Planned as the soundtrack to a television play that never came to pass, Arthur is a tale of broken promises and unfulfilled dreams, seen through the eyes of a middle-aged man who feels betrayed by the country he once loved. It sounds impenetrable, but Ray Davies uses universal themes and catchy melodies to make this material resonate with anyone who has a heart. There are no wasted notes, and no throwaway lyrics: everything is very economical and carefully crafted for maximum effect. The lyrics are intelligent without ever being ponderous or pretentious, and even though it's a "concept album" every single track stands on its own merit as well.
"Yes Sir, No Sir", a damning indictment of war and the British class system, is one of the finest songs the head Kink ever penned, featuring some of his most barbed lyrics: "Let them feel that they're important to the cause/ but let them know that they are fighting for their homes / just be sure that they're contributing their own. / Give the scum a gun and make the bugger fight / and be sure to have deserters shot on sight / If he dies, we'll send a medal to his wife."
That song is immediately followed up by the one-two punch of "Some Mother's Son", probably the most touching anti-war song in rock history, which features a gorgeous middle eight section and some of Ray Davies' most accomplished chord changes to date. Elsewhere, muted desperation gives way to 60's-soaked rock freak-outs like "Brainwashed" and "Australia". And that's just the A side!
Flip it over (track 7 on cd) and you'll find the album's centerpiece, "Shangri-la". Over mournful arpeggiations, Ray Davies practically sighs, rather than sings, heartbreaking lyrics that detail Arthur's plight: he is mired in bills that he can barely pay, trapped in a soul-destroying job, frightened that he'll lose everything, and too numbed to contemplate any of it. Then, just before the listener can slip into quiet resignation along with Arthur, the Kinks jolt us awake with a harrowing bridge section complete with Ray screaming "Life ain't so happy in your little Shangri-la!"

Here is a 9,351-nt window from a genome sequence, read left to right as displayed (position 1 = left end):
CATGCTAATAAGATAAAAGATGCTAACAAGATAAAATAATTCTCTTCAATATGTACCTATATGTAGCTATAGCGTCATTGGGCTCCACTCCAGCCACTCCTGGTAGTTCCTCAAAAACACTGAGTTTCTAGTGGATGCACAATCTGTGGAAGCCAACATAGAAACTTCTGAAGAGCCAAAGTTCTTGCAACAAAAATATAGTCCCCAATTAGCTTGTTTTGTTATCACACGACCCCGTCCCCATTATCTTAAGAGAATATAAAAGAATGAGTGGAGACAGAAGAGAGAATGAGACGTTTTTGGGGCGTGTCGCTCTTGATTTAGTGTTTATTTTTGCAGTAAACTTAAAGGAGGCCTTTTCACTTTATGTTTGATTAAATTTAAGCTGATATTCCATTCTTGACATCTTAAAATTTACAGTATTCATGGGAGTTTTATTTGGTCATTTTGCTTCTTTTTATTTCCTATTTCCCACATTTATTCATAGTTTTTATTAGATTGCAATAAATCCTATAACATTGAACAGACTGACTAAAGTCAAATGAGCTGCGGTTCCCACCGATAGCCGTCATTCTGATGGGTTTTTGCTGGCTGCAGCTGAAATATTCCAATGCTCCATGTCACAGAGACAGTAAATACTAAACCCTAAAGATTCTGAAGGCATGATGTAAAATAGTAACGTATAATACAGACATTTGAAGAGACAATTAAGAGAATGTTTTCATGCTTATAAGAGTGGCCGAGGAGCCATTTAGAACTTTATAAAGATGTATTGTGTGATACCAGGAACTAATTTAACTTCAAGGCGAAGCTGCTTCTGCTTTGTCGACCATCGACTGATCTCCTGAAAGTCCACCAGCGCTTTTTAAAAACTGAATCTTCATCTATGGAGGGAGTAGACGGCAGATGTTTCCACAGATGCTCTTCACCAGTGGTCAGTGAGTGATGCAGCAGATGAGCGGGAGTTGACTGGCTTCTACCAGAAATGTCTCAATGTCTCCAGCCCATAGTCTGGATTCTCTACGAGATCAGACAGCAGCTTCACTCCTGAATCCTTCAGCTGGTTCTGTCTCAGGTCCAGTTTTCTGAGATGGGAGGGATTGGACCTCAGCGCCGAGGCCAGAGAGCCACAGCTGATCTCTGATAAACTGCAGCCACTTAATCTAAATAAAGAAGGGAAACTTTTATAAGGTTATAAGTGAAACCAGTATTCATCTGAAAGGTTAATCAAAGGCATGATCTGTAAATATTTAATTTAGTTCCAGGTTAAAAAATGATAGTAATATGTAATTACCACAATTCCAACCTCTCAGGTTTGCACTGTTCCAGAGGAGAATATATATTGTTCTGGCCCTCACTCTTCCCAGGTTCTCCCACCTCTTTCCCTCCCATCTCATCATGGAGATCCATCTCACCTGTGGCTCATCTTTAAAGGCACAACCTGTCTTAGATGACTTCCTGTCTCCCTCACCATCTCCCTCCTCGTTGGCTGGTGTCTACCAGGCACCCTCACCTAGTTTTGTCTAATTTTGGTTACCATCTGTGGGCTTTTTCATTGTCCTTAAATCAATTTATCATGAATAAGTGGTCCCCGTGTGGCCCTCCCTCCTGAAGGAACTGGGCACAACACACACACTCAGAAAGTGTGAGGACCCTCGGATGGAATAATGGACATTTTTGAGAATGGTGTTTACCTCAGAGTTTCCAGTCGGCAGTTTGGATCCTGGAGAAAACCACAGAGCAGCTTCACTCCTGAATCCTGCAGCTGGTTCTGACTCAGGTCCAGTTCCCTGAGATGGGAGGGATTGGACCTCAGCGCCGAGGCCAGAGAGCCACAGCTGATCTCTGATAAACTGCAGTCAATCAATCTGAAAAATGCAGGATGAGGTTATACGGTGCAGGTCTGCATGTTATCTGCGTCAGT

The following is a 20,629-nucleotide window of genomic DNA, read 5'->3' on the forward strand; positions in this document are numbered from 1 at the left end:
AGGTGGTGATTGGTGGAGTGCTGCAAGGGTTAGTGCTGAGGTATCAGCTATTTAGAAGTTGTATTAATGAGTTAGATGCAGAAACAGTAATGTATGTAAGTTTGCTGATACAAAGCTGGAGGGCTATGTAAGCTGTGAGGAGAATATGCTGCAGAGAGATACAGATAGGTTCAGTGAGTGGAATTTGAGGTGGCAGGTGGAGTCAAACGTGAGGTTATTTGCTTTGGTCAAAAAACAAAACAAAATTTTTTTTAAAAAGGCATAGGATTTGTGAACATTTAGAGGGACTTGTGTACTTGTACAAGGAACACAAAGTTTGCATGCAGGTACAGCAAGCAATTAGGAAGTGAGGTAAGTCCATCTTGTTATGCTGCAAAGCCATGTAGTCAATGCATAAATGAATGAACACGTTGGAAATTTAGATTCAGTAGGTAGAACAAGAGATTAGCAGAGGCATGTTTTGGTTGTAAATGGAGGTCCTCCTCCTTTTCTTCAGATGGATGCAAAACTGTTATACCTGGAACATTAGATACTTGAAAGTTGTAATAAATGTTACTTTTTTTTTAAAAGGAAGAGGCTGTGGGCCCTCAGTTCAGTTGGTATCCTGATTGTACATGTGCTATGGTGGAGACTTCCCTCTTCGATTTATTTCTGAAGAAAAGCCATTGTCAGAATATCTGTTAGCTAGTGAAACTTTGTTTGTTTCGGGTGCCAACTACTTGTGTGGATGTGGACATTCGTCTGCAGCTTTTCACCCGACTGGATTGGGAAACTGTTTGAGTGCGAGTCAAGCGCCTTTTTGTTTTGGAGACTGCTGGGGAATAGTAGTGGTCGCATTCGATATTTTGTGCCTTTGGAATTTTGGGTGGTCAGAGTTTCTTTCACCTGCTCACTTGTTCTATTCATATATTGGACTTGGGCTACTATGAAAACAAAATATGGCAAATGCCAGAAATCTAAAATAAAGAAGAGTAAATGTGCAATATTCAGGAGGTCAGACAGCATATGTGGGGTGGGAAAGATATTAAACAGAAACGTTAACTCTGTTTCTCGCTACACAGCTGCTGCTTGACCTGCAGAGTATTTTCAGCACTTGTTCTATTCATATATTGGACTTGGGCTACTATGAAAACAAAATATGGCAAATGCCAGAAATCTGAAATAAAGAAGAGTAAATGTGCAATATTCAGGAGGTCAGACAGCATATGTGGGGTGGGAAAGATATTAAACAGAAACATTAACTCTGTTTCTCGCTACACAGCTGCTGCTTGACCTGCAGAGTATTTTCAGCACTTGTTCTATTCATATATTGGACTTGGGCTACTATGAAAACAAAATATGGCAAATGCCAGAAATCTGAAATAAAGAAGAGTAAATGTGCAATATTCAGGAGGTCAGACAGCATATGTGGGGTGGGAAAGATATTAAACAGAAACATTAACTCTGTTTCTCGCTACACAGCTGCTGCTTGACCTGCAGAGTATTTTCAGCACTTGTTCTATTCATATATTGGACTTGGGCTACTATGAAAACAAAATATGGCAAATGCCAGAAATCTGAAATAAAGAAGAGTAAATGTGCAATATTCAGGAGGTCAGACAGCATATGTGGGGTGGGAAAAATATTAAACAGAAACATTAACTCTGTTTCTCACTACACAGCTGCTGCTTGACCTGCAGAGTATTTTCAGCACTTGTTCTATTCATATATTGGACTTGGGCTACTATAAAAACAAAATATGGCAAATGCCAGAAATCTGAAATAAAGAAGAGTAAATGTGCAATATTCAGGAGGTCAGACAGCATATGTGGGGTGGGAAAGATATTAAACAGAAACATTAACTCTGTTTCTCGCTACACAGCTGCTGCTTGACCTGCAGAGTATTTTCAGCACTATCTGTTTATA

Humor is also one of the most effective weapons in the Kinks' arsenal, and there's plenty to be found on cuts like "She's Bought a Hat Like Princess Marina" (another study of class relations) and "Nothing to Say".
Arthur, the album, didn't do very well at the time of its release, and very much like Arthur, struggled to be heard. It is a testament to the breadth and depth of Ray Davies' vision that time has only amplified the power that lies between the grooves of this extraordinary album. It needs to be amplified, because the power in these songs is sometimes very quiet indeed. "Young and Innocent Days" sums it up best, as the Kinks long for "the way I used to look at life, soft white dreams with sugar-coated outside". In reality, sugar coated delights are hidden all over this album, but beneath the sugar is some real food for thought. Stand out tracks include: "Victoria", "Yes Sir, No Sir", "Brainwashed", "Shangri-la", and "Some Mother's Son".
Great songs. Great playing. Great lyrics. Interesting story. Good production. Plenty of bonus-tracks. Read more
Arthur and Village Green are not only the two greatest Kinks albums, they are also two of the... Read more